There seems to be a big trend today in sewing ‘capsule wardrobes’ of basic everyday wear. I have never been a planner when it comes to my sewing. Over the years I have collected patterns and random fabrics bought in the downtown LA fabric district or the various estate sales I would go to. I’ve always preferred to let inspiration strike, using the fabrics sometimes years after I would buy them. A stockpile of inspiration. This mindset does not work well with today’s trend towards minimalism. Creativity for some people is messy and can be cluttered.
Whenever I have tried to plan a wardrobe I found myself feeling very stifled and suddenly not interested in sewing. Which brings me to entering the Pattern Review capsule wardrobe contest, followed by my sudden lack of interest in sewing.
A capsule wardrobe from the Vivienne Files
After entering, I went down to my sewing garage and spent a few hours sorting through fabrics and patterns to find a nice combination of three tops, a cardigan, and two bottoms to match. All would go together in different combinations. I based my color palette on a Liberty of London cotton voile, a fabric I have been meaning to make a button down top with for ages. I picked out some other fabrics and put together what seemed like an entirely sensible and wearable capsule wardrobe.
But then I realized I felt totally uninspired to sew any of it. Not only did I feel uninspired, but I started to feel almost resentful about the task at hand. After some mulling around in my mind, I realized that I don’t care if the things I make don’t really relate to each other.
My favorite things have always been things that didn’t go with anything. I guess that’s where basic T shirts patterns come in handy. Because if you sew a military blazer made from a Mexican sarape blanket, you will need a basic t shirt and jeans to wear with it.
Which brings me to the proliferation of extremely basic patterns which seem to taking over the sewing scene. Basic T shirts and tanks, spiced with trends like high low hemlines and cold shoulders which are already outdated the moment we sew them.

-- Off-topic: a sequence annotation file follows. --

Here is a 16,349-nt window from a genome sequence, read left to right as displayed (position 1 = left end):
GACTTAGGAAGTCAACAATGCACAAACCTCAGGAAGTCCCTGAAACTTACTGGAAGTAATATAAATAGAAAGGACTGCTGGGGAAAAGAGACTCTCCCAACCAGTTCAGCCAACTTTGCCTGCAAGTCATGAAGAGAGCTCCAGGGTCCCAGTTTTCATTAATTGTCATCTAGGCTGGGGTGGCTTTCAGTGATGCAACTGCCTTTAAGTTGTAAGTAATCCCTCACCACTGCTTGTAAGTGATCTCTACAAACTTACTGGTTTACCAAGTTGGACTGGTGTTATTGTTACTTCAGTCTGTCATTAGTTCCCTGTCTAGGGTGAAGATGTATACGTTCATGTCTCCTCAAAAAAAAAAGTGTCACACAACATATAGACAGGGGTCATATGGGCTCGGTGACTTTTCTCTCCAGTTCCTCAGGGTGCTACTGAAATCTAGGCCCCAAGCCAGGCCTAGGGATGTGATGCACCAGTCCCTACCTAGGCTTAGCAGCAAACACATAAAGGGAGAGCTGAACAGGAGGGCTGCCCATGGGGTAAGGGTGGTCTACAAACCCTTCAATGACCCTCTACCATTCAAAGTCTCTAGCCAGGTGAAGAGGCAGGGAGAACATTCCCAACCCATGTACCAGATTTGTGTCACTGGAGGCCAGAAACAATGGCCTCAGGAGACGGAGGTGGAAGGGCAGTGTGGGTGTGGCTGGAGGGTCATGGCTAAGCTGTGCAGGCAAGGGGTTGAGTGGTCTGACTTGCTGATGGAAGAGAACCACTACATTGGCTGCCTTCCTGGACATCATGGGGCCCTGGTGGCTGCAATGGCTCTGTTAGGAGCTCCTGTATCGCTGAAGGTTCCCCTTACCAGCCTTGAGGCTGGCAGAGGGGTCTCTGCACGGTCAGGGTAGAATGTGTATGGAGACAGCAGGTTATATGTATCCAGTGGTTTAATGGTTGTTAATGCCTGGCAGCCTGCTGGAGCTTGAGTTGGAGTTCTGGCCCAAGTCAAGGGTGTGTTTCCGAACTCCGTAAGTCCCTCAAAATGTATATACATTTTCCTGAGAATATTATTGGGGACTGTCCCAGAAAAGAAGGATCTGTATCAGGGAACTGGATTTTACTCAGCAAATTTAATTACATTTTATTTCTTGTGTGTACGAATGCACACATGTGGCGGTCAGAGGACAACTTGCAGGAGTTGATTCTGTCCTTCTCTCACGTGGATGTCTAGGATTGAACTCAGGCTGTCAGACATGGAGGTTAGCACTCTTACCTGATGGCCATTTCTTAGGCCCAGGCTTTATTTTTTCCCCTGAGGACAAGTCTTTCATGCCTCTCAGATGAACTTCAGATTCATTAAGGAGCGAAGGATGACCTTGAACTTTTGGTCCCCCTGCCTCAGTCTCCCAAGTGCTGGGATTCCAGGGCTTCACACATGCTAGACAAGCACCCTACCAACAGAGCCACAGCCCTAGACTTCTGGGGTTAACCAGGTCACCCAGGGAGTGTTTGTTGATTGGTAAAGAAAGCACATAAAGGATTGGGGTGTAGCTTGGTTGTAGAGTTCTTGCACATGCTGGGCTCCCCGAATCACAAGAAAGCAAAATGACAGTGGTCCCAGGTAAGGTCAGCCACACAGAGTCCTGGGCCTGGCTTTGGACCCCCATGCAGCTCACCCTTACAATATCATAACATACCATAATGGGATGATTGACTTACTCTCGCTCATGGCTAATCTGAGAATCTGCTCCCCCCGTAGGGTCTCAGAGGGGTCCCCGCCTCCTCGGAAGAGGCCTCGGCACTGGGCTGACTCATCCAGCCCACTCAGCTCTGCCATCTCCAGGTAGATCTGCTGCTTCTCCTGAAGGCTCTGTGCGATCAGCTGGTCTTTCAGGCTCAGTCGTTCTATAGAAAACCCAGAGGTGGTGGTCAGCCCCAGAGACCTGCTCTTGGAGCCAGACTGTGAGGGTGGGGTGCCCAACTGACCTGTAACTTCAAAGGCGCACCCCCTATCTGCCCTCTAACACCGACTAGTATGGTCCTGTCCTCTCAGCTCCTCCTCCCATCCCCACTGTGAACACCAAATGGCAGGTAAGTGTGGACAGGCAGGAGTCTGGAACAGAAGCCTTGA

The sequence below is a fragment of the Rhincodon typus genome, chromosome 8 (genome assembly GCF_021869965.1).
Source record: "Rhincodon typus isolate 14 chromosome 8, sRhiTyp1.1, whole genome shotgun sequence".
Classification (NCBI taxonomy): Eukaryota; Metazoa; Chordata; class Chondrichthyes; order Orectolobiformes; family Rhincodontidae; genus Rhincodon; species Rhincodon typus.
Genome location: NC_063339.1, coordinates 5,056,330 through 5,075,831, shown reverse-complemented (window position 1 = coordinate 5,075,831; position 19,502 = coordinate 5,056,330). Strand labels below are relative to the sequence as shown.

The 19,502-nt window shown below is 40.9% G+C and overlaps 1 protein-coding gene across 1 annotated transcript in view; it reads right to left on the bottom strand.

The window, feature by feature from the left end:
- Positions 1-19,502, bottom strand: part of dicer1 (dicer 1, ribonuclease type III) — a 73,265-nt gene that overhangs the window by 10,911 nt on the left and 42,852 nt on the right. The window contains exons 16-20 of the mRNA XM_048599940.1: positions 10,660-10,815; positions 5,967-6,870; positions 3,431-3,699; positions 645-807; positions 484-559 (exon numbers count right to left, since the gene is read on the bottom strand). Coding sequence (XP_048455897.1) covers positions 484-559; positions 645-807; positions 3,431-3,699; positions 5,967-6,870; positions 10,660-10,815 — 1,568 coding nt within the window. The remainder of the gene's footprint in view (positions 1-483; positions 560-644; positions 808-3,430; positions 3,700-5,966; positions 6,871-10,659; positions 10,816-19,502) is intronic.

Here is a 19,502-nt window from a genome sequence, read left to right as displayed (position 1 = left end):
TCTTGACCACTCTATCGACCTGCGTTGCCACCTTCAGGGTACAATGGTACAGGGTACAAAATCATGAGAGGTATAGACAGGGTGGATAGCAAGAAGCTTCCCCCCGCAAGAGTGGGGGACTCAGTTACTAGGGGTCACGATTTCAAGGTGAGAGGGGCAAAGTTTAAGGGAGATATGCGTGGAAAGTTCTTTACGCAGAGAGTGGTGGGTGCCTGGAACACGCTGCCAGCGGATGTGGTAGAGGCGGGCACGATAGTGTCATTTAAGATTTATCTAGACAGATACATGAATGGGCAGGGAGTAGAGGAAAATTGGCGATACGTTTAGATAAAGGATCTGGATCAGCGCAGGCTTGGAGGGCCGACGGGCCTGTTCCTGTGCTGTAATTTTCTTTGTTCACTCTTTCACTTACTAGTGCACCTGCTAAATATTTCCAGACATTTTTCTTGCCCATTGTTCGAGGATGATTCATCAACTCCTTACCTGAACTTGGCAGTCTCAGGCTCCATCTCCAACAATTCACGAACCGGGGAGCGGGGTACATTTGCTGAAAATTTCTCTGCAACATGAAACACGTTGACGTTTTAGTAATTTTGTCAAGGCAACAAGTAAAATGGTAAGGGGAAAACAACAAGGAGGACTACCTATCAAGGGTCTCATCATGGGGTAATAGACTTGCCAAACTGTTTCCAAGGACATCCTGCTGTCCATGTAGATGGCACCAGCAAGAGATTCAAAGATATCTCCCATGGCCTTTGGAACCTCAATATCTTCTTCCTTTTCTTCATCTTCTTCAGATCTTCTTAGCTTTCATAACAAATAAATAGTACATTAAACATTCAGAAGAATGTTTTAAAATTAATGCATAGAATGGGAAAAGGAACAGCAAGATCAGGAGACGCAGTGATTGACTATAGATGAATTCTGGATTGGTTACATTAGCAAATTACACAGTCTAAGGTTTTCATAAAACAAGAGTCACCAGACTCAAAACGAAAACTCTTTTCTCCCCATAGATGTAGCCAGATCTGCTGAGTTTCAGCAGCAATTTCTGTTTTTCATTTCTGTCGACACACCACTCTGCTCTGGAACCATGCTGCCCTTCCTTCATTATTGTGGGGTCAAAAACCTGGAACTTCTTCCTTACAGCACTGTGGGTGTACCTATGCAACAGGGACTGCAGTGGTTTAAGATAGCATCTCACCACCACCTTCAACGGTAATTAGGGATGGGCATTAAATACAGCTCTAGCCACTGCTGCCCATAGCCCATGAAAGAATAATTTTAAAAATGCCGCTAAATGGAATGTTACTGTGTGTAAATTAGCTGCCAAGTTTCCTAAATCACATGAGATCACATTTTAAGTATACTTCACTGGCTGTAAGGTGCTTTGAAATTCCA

Me in a basic tank I sewed. I love it, but how many tank patterns do we really need?
I really don’t want to sew so I can look like I bought all my clothes at Target or Wal Mart. I get that these pattern designers have to make a living and these types of basic patterns sell well. It really is the stuff most of us wear on a day to day basis. And those of us trying to sew our entire wardrobes need basics like this. The background to make a standout piece pop.
But it’s not very inspiring when my blog feed is full of basic jogger pants and dolman sleeved t shirts. I mean, it’s cool when people react with shock that you actually sewed that basic black t shirt, but often an eyebrow will be raised. ” Why would you want to sew such basic things when you can just buy a black t shirt at the Gap” (and it will probably fit better because the pattern designer at the Gap is professionally trained?) I suppose you can answer with a noble response like ” I am fighting against today’s fast fashion conglomerates”. No one can argue with that.
I know….. I’m guilty of sewing boring basics lately too, haha! One look at my feed proves that. But I miss the days of sewists creating outrageous and totally impractical dresses from vintage patterns made from tablecloths……
How about you? Do you like the idea of wardrobe planning and sewing all of your wardrobe basics or does it make you feel like a rebel? And are you also bored by many of today’s pattern offerings? Is there now too much cake and not enough frosting?